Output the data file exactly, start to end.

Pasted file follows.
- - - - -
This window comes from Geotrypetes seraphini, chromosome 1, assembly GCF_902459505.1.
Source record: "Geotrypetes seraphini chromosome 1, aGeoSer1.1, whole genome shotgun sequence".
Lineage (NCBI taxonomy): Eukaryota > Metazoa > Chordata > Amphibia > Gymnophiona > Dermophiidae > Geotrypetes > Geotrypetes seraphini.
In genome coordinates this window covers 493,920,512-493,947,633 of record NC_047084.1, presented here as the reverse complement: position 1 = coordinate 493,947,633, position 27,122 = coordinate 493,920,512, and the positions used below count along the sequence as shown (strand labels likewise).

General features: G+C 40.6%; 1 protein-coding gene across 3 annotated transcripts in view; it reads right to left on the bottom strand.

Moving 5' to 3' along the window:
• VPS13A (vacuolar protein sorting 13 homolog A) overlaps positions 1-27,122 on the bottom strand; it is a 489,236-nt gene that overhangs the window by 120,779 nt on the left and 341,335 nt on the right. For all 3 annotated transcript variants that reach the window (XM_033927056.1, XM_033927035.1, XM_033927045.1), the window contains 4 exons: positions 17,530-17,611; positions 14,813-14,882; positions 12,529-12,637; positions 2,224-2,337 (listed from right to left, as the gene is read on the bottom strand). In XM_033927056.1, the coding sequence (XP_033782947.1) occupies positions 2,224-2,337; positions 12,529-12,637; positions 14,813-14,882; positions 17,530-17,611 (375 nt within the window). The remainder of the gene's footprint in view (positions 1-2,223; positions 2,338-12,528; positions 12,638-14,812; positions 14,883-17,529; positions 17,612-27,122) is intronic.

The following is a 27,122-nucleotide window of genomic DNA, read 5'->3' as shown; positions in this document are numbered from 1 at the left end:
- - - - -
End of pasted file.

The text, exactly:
This window comes from Geotrypetes seraphini, chromosome 1, assembly GCF_902459505.1.
Source record: "Geotrypetes seraphini chromosome 1, aGeoSer1.1, whole genome shotgun sequence".
Lineage (NCBI taxonomy): Eukaryota > Metazoa > Chordata > Amphibia > Gymnophiona > Dermophiidae > Geotrypetes > Geotrypetes seraphini.
In genome coordinates this window covers 493,920,512-493,947,633 of record NC_047084.1, presented here as the reverse complement: position 1 = coordinate 493,947,633, position 27,122 = coordinate 493,920,512, and the positions used below count along the sequence as shown (strand labels likewise).

General features: G+C 40.6%; 1 protein-coding gene across 3 annotated transcripts in view; it reads right to left on the bottom strand.

Moving 5' to 3' along the window:
• VPS13A (vacuolar protein sorting 13 homolog A) overlaps positions 1-27,122 on the bottom strand; it is a 489,236-nt gene that overhangs the window by 120,779 nt on the left and 341,335 nt on the right. For all 3 annotated transcript variants that reach the window (XM_033927056.1, XM_033927035.1, XM_033927045.1), the window contains 4 exons: positions 17,530-17,611; positions 14,813-14,882; positions 12,529-12,637; positions 2,224-2,337 (listed from right to left, as the gene is read on the bottom strand). In XM_033927056.1, the coding sequence (XP_033782947.1) occupies positions 2,224-2,337; positions 12,529-12,637; positions 14,813-14,882; positions 17,530-17,611 (375 nt within the window). The remainder of the gene's footprint in view (positions 1-2,223; positions 2,338-12,528; positions 12,638-14,812; positions 14,883-17,529; positions 17,612-27,122) is intronic.

The following is a 27,122-nucleotide window of genomic DNA, read 5'->3' as shown; positions in this document are numbered from 1 at the left end: